BECC 4C Excursion: Field signs of natural and managed forests
Humans use more than 75% of the global land surface, altering vegetation, hydrology and soils. Understanding human influence and global environmental change on the environment is key to be able to predict environmental changes and accurately identify drivers and solutions. If we for example see large changes in an ecosystem and link this to climate change, when it is instead a result of recovery from past land use, our predictions of future changes will be fundamentally flawed. In this excursion we will visit forests with different land use history.
A major problem is the general lack of maps and data on past and present human land use. Southern Swedish forests are one example where past land use has likely had a large influence on the current state of the forests. Some are regrowth after abandonment of agriculture, some have been selectively cut or clear-cut, some have been grazed and some have seen very little human influence, but no maps or similar of these past land-uses exists. In remote and field-based studies of these forests, and other ecosystems world-wide, it may be key to know the past land use.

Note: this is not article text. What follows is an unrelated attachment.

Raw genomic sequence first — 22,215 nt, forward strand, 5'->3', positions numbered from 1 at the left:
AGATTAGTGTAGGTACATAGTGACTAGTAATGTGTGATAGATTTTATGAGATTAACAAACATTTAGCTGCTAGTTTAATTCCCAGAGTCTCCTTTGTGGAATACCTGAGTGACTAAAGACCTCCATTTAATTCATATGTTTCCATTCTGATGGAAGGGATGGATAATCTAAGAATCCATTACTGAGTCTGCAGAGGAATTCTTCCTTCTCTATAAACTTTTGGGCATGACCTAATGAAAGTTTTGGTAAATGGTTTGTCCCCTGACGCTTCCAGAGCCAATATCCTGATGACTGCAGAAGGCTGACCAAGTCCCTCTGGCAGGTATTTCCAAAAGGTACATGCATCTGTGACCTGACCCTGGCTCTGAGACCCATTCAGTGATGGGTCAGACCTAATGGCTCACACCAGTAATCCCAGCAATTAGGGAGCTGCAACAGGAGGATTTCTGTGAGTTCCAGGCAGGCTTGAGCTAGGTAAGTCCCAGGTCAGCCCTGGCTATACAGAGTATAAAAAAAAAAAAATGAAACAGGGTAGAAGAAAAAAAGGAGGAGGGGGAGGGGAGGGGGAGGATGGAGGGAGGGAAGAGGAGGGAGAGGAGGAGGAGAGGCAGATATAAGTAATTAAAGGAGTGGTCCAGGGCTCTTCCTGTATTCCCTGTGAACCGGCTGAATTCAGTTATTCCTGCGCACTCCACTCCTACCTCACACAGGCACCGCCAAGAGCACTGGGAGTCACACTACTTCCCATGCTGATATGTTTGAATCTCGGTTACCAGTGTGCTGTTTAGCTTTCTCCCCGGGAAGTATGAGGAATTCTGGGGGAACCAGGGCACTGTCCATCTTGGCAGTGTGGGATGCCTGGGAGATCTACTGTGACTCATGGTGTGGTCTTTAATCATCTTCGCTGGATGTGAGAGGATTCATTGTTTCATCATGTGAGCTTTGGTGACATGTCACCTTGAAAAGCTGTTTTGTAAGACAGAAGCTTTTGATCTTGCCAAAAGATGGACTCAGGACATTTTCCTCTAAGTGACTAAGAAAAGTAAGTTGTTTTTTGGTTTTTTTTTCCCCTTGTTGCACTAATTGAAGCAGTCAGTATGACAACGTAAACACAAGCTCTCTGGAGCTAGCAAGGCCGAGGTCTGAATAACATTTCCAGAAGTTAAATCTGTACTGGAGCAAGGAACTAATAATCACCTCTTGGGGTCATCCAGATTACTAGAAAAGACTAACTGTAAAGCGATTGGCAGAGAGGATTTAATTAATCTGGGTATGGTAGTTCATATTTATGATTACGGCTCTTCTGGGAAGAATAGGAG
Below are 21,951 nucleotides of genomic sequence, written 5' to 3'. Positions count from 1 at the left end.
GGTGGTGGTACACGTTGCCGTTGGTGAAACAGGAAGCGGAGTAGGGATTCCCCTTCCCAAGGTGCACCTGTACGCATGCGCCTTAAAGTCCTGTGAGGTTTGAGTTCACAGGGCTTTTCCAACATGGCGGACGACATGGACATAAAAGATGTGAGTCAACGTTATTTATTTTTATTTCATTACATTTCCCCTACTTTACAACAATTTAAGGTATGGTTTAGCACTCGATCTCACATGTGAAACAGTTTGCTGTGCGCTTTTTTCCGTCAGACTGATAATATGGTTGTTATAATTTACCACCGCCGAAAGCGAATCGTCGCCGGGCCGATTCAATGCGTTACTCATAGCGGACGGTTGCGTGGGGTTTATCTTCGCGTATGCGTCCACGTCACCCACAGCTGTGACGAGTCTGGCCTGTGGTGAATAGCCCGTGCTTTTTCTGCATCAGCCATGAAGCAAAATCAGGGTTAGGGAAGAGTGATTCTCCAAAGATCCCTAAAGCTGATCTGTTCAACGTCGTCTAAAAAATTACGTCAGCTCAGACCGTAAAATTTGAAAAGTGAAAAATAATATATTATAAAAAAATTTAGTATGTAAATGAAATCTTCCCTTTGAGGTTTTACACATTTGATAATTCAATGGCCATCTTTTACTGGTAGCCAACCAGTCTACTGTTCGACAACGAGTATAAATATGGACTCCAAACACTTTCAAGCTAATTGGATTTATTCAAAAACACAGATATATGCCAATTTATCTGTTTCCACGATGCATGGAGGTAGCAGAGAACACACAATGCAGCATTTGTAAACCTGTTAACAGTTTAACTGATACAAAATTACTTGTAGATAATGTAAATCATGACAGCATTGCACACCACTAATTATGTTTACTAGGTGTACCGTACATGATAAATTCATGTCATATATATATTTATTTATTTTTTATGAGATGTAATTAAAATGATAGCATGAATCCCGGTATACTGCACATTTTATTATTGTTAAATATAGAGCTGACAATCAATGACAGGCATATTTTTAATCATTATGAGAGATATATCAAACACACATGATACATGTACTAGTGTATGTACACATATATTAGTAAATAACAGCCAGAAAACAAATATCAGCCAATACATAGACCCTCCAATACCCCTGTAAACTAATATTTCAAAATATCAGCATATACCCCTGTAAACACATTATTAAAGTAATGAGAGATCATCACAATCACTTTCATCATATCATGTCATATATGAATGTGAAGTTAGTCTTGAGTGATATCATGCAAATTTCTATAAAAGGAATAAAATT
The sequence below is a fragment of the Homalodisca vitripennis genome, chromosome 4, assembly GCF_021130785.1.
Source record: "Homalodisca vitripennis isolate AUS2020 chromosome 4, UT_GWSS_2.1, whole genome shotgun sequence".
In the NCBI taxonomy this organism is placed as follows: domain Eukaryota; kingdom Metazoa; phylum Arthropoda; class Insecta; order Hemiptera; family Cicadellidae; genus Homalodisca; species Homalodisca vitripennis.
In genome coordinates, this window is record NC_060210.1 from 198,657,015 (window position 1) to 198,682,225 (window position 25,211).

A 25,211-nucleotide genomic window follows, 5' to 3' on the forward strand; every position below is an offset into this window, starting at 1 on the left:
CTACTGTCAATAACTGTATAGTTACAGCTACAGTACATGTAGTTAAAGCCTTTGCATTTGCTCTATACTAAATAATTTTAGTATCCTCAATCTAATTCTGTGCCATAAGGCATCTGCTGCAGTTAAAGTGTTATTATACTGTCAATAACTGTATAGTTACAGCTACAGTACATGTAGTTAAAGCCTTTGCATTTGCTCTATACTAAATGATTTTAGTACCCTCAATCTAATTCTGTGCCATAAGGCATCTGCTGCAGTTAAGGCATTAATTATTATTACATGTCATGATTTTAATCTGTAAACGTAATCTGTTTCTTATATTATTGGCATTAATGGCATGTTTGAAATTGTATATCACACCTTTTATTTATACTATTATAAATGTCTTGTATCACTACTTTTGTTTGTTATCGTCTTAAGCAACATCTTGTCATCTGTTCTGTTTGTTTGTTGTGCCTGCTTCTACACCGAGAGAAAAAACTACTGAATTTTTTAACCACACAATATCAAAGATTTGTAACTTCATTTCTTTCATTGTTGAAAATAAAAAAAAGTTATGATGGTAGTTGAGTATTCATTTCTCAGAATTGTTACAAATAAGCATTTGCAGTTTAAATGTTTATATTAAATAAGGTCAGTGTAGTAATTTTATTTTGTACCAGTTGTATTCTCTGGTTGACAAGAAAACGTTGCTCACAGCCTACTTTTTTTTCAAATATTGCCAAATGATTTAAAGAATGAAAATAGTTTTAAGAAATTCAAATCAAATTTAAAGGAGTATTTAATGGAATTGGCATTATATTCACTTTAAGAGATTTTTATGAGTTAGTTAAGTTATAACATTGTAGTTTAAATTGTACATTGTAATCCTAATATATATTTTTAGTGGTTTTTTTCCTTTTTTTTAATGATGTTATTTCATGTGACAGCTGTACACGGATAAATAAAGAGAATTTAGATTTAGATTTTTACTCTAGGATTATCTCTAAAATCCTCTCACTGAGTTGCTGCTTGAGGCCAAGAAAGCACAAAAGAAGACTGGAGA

In this excursion we will visit forests with different land use histories and look at key signs of their past land use to understand why a forest looks the way it does today:
Natural forest, urskog, ancient woodland, primary woodland, old-growth woodland. There are many terms describing European forests or woodlands that have little human impact at present and possibly in the past. A true “natural” forest can be defined as an idealised virgin forest condition that is uninfluenced by large-scale, systematic human activity; yet human activities have been so wide-spread and taken place over such a long period of time that there is probably little, if any, strictly natural forest remaining on planet Earth. Nevertheless, it is a valuable exercise to identify as many properties of natural forest as possible in the boreal and temperate zones to provide a reference for research, conservation, restoration, and silviculture. We plan an excursion that will visit forests between Göteborg and Lund to demonstrate and discuss the natural forest concept. The excursion will be led by Richard Bradshaw who has studied undisturbed forest areas in several countries (Bradshaw 2015). He has been considerably influenced by the late Oliver Rackham (Rackham 1980) and George Peterken (Peterken 1996).
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